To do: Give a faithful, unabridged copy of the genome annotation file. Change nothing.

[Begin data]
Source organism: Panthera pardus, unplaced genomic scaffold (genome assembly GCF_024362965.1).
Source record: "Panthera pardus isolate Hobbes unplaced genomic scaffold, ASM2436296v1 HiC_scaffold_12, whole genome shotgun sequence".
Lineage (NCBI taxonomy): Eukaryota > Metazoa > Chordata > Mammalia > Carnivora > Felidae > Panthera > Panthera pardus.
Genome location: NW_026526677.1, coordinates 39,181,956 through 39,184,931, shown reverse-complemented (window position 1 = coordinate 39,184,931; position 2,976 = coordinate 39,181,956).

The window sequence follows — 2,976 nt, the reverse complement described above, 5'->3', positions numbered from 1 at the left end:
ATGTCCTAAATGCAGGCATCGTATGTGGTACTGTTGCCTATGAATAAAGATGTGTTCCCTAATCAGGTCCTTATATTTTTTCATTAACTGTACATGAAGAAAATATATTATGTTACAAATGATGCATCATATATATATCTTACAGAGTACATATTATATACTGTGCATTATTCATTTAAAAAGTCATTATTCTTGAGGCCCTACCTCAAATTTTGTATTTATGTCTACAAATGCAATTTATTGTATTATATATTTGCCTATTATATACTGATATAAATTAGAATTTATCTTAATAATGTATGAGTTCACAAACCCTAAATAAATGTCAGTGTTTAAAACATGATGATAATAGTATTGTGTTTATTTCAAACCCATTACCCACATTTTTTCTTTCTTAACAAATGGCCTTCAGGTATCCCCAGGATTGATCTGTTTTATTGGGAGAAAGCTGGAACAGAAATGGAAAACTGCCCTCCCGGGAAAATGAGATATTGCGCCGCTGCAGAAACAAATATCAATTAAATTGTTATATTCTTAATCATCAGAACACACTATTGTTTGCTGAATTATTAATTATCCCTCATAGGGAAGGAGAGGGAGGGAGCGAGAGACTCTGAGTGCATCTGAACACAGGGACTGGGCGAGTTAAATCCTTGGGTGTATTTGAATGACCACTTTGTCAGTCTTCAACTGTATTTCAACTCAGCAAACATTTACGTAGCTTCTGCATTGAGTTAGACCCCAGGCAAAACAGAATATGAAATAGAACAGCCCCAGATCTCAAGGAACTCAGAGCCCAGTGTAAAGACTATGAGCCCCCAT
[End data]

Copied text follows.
Source organism: Panthera pardus, unplaced genomic scaffold (genome assembly GCF_024362965.1).
Source record: "Panthera pardus isolate Hobbes unplaced genomic scaffold, ASM2436296v1 HiC_scaffold_12, whole genome shotgun sequence".
Lineage (NCBI taxonomy): Eukaryota > Metazoa > Chordata > Mammalia > Carnivora > Felidae > Panthera > Panthera pardus.
Genome location: NW_026526677.1, coordinates 39,181,956 through 39,184,931, shown reverse-complemented (window position 1 = coordinate 39,184,931; position 2,976 = coordinate 39,181,956).

The window sequence follows — 2,976 nt, the reverse complement described above, 5'->3', positions numbered from 1 at the left end:
ATGTCCTAAATGCAGGCATCGTATGTGGTACTGTTGCCTATGAATAAAGATGTGTTCCCTAATCAGGTCCTTATATTTTTTCATTAACTGTACATGAAGAAAATATATTATGTTACAAATGATGCATCATATATATATCTTACAGAGTACATATTATATACTGTGCATTATTCATTTAAAAAGTCATTATTCTTGAGGCCCTACCTCAAATTTTGTATTTATGTCTACAAATGCAATTTATTGTATTATATATTTGCCTATTATATACTGATATAAATTAGAATTTATCTTAATAATGTATGAGTTCACAAACCCTAAATAAATGTCAGTGTTTAAAACATGATGATAATAGTATTGTGTTTATTTCAAACCCATTACCCACATTTTTTCTTTCTTAACAAATGGCCTTCAGGTATCCCCAGGATTGATCTGTTTTATTGGGAGAAAGCTGGAACAGAAATGGAAAACTGCCCTCCCGGGAAAATGAGATATTGCGCCGCTGCAGAAACAAATATCAATTAAATTGTTATATTCTTAATCATCAGAACACACTATTGTTTGCTGAATTATTAATTATCCCTCATAGGGAAGGAGAGGGAGGGAGCGAGAGACTCTGAGTGCATCTGAACACAGGGACTGGGCGAGTTAAATCCTTGGGTGTATTTGAATGACCACTTTGTCAGTCTTCAACTGTATTTCAACTCAGCAAACATTTACGTAGCTTCTGCATTGAGTTAGACCCCAGGCAAAACAGAATATGAAATAGAACAGCCCCAGATCTCAAGGAACTCAGAGCCCAGTGTAAAGACTATGAGCCCCCAT